Still, Democrats and abortion-rights supporters say they can use the election results in Kansas to motivate their voters to turn out in November.
Hinojosa said his party will make the pitch to voters that the way to reverse course on abortion restrictions is by voting for Democratic candidates who can sweep out the Republican incumbents who have made those laws.
Although there isn’t an abortion measure on the ballot, voters are energized to defend abortion rights, said Dyana Limon-Mercado, executive director of Planned Parenthood Votes Texas.
“Even though we don’t have a statewide ballot initiative, abortion is definitely on the table and Greg Abbott has made it clear which side he’s on and Beto O’Rourke has made it clear that he’s for Texans and he trusts Texans,” she said.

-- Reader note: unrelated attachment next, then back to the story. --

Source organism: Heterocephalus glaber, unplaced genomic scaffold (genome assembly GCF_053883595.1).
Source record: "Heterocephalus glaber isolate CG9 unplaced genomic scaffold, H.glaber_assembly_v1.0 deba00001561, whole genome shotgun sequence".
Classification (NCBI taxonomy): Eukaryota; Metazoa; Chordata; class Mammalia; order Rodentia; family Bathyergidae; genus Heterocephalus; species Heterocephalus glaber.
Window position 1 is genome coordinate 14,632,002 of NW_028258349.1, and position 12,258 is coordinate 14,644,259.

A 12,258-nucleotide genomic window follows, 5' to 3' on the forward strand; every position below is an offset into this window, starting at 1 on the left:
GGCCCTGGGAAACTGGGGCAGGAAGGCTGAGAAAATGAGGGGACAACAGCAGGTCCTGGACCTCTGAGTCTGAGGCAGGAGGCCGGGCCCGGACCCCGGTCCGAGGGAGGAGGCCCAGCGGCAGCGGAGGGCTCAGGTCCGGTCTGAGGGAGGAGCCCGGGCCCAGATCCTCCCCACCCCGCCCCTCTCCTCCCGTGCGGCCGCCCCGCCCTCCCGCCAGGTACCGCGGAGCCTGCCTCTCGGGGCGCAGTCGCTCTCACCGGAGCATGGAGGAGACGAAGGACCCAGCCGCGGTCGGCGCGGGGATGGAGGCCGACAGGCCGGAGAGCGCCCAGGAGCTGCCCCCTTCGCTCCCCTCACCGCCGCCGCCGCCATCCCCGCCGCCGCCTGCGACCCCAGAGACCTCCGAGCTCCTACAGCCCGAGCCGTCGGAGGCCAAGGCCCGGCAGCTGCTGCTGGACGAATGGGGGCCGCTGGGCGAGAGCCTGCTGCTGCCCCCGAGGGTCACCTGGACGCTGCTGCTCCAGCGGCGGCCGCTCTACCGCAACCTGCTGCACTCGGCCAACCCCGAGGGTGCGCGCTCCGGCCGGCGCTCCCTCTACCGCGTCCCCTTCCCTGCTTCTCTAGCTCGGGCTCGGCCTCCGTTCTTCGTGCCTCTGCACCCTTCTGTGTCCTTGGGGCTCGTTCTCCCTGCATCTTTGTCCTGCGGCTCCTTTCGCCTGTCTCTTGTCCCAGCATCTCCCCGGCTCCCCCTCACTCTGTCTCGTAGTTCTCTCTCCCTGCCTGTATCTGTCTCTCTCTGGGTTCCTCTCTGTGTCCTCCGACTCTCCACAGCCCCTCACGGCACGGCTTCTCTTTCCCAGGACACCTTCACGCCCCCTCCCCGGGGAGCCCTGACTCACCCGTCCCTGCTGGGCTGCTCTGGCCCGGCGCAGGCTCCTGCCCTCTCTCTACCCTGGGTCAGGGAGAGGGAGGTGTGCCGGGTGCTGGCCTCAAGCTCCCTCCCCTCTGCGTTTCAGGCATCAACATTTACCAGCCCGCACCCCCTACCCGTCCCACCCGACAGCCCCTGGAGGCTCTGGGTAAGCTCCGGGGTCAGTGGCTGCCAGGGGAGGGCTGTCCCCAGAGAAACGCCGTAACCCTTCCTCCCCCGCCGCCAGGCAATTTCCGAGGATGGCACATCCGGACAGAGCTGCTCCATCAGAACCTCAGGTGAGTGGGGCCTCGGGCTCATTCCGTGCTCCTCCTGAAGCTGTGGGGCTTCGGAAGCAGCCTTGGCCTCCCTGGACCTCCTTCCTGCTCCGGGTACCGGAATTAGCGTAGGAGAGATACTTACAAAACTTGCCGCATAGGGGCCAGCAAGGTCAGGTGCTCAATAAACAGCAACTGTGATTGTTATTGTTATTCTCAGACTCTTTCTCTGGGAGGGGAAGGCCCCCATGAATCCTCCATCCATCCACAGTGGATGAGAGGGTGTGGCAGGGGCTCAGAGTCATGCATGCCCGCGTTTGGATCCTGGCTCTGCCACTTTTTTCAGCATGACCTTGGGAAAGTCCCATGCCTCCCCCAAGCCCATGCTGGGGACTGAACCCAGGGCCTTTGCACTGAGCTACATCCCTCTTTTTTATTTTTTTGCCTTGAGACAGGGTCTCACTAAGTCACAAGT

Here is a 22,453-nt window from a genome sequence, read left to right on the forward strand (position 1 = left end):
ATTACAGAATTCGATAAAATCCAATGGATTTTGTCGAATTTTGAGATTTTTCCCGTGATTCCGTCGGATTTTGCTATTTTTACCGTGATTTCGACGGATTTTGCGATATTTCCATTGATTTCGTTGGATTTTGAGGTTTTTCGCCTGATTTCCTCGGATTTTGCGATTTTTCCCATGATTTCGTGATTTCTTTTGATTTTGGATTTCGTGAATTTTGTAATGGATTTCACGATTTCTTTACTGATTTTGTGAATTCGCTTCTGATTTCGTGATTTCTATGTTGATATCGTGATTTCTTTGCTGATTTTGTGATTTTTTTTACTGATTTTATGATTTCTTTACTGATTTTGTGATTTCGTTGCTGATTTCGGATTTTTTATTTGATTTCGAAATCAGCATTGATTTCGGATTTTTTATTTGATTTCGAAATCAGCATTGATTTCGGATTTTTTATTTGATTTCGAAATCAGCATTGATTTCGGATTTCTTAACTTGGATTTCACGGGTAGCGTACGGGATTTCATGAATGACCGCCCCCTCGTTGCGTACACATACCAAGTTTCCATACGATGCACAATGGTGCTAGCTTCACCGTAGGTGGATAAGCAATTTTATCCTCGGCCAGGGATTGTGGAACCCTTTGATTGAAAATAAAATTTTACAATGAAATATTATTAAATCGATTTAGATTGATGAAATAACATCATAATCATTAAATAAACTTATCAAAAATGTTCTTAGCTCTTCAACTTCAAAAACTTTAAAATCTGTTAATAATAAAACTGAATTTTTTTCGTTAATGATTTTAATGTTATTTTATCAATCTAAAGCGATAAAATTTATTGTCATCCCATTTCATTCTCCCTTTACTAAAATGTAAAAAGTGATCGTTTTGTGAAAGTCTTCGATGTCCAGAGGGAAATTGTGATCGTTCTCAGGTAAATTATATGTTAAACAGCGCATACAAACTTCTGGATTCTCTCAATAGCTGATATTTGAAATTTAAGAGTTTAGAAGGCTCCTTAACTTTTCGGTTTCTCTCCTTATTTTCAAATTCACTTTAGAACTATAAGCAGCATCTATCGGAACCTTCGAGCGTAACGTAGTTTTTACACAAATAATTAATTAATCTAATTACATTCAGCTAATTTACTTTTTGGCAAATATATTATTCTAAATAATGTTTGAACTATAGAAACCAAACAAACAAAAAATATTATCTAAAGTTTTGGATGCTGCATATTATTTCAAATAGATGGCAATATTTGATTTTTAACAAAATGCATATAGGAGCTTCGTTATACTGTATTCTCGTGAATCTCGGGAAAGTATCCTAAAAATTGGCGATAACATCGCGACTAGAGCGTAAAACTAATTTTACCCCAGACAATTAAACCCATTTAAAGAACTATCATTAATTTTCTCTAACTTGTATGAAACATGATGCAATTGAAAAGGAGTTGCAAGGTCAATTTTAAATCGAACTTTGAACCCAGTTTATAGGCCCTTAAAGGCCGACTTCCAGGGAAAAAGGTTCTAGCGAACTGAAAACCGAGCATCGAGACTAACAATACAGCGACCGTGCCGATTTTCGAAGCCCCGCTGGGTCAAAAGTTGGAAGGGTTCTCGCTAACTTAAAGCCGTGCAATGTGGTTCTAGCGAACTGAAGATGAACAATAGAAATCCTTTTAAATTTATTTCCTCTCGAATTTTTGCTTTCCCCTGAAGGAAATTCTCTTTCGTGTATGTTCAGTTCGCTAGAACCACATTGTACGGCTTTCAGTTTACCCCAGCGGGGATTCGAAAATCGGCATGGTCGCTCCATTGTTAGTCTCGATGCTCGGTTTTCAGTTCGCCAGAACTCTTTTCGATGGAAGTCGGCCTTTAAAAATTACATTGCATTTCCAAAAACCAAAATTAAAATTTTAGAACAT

But abortion opponents are just as confident.
“We’re waiting till Nov. 8 to see how the votes turn out [but] I’m not seeing any kind of a movement in Texas,” Pojman said. “Our elections are looking good for pro-life Republicans including Gov. Greg Abbott, [Attorney General] Ken Paxton, members of the Legislature and certainly members of Congress. I don’t see that [the Kansas election] result is going to impact our elections here in Texas.”
Disclosure: Planned Parenthood and Texas Forward have been financial supporters of The Texas Tribune, a nonprofit, nonpartisan news organization that is funded in part by donations from members, foundations and corporate sponsors. Financial supporters play no role in the Tribune’s journalism. Find a complete list of them here.